On a recent Saturday night, nearly 20 visitors tried to make sense of a huge, mysterious painting in the Getty Center’s Flemish gallery.
Mysterious, because our leader, Lilit Sadoyan, had covered up the painting’s accompanying wall text. We were forced to use our own powers of observation to determine what was going on within the frame.
There was an old man—Sleeping? Or dying?—in a garden. There was an angel by his side—Reviving him? Or shuffling him off into the next world? The painting was awash in golden light from an unseen source—Moonlight? Or a celestial presence?
We looked closely, noticing details like the intricate metalwork on the angel’s gown, a huge gourd by the old man’s head, and the cast-off shoes that looked too small for his feet. No observation earned snickers, no speculation was rejected.
Lilit let us look and talk for about an hour, as we wove our own narratives for the canvas. Finally she tore off the Post-it notes on the wall text. We were looking at The Angel Appearing to Elijah by Ferdinand Bol, a student of Rembrandt’s. The angel was reviving the exiled prophet, who collapsed in the desert and prayed for death, but received life instead. (The painting is on loan to the Getty from a private collection through September 2010.)
Lilit leads Art Circles, a Saturday night event that draws regulars from as far as San Diego for dinner and a free-flowing discussion about one piece of art. This evening, the regulars were joined by a festive group celebrating a birthday and a few couples trying something new for date night. It took just a few minutes over soup and sandwiches for the group of strangers to bond, and after trooping over to the gallery, no one held back from offering their opinions on the canvas.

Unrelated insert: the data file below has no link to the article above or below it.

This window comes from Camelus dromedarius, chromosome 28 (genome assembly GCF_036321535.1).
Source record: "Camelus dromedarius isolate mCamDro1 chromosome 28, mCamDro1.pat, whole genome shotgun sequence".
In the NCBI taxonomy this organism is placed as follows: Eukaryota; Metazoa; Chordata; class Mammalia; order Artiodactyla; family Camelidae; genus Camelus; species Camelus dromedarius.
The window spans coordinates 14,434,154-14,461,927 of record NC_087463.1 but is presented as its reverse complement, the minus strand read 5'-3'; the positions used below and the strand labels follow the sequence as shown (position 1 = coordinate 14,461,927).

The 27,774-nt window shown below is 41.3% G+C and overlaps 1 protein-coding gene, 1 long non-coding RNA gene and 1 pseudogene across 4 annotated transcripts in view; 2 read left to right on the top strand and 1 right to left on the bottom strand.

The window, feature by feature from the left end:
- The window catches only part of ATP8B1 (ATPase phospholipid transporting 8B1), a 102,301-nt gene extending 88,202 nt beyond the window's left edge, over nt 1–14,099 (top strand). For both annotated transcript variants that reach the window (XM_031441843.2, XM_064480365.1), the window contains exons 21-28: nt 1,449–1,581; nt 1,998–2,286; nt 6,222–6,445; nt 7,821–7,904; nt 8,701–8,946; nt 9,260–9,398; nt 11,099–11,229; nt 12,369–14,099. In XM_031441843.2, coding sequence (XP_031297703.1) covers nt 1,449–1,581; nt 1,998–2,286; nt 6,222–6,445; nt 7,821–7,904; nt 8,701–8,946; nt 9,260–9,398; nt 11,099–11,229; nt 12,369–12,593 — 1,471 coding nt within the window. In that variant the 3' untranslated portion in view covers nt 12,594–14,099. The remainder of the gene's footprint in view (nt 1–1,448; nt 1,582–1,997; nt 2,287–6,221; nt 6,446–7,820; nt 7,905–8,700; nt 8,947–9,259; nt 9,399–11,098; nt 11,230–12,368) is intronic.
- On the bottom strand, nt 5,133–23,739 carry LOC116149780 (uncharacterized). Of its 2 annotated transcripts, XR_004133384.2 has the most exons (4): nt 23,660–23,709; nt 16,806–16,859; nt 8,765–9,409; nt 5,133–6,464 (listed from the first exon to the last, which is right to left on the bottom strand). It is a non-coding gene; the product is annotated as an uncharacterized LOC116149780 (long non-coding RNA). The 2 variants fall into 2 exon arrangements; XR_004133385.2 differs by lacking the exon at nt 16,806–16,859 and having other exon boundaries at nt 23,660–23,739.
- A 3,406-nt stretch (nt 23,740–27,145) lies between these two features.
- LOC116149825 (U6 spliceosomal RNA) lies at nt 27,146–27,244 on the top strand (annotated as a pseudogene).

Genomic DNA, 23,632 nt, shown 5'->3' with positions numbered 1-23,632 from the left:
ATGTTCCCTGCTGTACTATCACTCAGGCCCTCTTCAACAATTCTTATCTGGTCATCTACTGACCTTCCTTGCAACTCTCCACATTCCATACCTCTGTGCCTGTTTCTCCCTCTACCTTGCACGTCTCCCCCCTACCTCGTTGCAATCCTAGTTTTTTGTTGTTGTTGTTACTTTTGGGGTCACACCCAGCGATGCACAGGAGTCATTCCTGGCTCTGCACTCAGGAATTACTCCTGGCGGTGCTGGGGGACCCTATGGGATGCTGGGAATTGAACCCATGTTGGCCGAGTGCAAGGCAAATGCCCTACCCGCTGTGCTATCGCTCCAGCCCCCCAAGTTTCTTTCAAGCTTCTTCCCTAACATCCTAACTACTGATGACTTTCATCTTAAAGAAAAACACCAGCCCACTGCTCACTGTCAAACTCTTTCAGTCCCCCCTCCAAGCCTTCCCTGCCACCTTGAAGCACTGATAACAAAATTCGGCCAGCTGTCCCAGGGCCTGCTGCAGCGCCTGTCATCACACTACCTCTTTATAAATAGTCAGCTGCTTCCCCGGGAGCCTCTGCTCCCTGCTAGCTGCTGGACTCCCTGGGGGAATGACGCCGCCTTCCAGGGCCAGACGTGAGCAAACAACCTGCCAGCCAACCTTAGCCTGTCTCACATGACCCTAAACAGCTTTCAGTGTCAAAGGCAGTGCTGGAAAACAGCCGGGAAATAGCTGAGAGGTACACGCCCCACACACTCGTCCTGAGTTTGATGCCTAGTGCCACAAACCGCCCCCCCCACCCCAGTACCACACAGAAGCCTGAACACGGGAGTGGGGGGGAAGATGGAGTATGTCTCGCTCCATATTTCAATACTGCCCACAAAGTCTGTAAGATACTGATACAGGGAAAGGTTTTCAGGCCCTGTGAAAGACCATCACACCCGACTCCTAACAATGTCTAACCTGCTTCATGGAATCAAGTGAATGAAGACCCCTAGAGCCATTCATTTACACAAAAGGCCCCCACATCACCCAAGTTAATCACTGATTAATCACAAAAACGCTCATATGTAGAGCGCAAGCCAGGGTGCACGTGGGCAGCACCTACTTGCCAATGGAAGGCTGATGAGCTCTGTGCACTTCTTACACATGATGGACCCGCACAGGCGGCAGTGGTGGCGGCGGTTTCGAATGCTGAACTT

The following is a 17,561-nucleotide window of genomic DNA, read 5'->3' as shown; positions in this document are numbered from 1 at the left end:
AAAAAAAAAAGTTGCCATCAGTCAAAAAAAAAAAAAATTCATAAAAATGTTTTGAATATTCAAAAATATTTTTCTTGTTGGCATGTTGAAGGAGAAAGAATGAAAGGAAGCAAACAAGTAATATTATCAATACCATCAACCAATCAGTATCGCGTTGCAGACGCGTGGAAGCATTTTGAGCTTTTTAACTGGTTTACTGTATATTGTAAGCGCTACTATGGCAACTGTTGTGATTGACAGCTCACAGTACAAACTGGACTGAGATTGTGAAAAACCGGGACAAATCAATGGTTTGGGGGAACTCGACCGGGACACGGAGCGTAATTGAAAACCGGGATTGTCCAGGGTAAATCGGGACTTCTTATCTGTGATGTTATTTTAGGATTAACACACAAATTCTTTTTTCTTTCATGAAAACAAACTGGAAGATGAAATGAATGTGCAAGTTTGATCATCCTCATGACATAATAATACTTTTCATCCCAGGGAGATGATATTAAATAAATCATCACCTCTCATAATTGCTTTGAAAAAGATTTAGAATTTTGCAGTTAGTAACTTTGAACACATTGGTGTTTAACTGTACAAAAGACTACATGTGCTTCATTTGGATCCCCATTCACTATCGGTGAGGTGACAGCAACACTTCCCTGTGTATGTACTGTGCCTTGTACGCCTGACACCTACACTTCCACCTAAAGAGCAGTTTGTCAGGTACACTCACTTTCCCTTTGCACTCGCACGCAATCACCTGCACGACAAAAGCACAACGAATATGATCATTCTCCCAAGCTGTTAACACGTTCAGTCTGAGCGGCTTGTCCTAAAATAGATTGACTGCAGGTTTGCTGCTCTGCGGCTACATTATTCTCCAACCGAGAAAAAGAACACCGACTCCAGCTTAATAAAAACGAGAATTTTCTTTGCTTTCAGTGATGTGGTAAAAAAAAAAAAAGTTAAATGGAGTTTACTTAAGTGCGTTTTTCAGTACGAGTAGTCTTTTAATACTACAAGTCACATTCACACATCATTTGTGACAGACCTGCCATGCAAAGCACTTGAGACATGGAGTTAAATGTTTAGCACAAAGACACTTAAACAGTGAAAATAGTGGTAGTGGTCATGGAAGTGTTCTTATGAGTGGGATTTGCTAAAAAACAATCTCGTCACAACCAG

“It’s a beautiful collective journey,” says Lilit of this extended experience of looking at what the artist does in a painting, and how we derive meaning from it.
And as a birthday party, it’s way better than bowling.
Art Circles is offered once a month at the Getty Center—the next session is coming up this Saturday, May 22. There’s a fee of $20, which includes a voucher for dinner from the Cafe. You can enroll in advance online or sign up when you arrive at the Museum. And parking is free on the day of the event with your Art Circles reservation.